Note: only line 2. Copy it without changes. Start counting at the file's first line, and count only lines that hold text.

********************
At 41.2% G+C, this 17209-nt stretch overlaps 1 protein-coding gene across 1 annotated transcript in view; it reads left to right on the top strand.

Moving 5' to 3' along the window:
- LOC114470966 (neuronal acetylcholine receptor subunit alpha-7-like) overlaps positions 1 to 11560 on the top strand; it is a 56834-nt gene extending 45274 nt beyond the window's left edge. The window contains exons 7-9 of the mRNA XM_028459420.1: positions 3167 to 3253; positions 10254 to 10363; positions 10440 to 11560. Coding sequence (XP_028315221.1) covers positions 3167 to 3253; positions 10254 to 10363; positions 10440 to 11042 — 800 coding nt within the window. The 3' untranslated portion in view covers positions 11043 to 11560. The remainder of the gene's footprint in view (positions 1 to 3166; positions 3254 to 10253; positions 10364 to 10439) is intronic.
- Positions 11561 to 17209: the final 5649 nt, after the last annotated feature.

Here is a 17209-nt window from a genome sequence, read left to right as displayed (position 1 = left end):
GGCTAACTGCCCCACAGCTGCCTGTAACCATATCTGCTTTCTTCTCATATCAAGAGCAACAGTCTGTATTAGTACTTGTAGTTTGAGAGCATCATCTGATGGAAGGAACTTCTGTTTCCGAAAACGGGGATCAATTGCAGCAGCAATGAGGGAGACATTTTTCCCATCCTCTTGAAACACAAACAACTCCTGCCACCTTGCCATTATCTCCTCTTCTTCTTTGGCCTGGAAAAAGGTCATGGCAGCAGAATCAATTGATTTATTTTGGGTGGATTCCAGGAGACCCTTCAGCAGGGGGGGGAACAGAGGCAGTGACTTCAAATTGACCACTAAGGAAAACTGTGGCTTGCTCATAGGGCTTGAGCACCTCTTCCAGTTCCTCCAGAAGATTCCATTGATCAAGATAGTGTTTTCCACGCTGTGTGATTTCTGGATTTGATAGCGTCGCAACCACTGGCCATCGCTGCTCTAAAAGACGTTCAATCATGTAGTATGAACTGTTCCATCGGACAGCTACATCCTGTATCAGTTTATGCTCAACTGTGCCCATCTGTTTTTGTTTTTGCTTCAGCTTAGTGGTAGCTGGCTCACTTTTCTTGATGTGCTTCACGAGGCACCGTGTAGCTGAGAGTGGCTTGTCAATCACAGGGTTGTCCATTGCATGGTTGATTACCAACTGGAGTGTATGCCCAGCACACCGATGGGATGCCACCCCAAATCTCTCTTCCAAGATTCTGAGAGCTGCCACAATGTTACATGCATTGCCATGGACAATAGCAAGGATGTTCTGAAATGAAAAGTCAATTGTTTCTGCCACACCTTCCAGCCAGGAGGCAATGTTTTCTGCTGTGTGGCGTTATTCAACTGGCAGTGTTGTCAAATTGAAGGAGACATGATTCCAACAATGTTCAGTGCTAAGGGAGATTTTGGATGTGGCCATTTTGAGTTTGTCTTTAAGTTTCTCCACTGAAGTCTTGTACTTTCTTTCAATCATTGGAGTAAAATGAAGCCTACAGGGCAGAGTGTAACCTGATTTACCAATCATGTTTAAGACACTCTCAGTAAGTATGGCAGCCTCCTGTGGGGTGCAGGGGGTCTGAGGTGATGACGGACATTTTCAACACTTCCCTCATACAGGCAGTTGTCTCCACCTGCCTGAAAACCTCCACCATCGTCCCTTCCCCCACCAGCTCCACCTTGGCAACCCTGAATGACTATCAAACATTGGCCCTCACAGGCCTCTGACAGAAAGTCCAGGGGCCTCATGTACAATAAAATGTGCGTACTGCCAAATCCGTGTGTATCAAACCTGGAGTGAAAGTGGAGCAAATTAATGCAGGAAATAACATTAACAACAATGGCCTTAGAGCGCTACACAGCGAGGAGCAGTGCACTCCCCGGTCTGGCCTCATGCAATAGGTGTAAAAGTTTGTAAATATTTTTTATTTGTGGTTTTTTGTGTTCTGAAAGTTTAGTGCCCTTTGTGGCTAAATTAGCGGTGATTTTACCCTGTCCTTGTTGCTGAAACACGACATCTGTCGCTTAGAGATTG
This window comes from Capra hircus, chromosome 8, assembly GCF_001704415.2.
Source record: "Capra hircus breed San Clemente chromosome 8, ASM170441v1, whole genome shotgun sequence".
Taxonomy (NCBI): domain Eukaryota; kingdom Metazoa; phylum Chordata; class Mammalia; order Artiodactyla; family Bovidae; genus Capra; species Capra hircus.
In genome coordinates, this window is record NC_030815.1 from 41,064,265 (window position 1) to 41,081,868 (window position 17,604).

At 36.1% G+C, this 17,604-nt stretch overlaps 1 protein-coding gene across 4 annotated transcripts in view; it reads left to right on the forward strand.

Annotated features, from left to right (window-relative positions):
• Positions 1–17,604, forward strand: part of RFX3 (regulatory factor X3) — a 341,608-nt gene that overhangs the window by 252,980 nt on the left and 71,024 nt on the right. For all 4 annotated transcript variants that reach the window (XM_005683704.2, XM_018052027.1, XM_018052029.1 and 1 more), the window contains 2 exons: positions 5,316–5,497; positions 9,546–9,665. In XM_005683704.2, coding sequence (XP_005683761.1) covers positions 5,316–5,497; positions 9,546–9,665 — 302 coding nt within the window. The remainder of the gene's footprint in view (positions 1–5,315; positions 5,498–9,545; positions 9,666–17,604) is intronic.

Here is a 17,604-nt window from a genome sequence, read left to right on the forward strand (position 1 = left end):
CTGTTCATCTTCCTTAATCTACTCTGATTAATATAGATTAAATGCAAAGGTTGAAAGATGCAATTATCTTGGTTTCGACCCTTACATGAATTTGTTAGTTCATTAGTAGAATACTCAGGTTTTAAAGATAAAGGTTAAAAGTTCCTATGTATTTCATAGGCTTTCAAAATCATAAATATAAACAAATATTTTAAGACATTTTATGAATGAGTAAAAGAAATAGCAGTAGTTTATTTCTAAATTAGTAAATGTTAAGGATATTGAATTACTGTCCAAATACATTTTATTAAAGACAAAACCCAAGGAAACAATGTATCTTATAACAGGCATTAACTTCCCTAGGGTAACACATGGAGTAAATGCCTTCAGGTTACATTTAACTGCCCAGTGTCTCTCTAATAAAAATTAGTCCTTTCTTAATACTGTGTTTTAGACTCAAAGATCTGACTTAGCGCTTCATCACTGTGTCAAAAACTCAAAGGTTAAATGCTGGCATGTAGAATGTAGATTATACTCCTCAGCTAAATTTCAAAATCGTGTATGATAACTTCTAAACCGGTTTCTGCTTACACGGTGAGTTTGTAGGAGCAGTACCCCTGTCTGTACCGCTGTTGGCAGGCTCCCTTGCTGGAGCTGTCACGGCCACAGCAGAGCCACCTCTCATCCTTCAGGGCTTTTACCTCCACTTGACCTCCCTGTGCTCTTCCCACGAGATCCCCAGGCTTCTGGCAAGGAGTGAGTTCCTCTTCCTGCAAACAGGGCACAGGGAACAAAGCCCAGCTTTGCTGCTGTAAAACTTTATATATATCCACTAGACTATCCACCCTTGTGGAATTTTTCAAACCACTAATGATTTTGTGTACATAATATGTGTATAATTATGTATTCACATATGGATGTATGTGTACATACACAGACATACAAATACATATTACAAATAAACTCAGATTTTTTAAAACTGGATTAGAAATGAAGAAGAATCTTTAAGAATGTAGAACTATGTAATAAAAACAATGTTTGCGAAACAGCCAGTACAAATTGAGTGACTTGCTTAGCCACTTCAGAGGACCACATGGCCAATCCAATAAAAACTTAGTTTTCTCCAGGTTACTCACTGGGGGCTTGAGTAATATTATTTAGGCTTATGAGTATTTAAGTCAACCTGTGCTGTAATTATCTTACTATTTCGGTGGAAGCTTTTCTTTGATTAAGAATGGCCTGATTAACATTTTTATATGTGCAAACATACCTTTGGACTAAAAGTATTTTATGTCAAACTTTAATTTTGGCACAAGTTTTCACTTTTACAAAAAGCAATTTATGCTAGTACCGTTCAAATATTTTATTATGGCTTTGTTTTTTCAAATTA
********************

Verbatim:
Moving 5' to 3' along the window: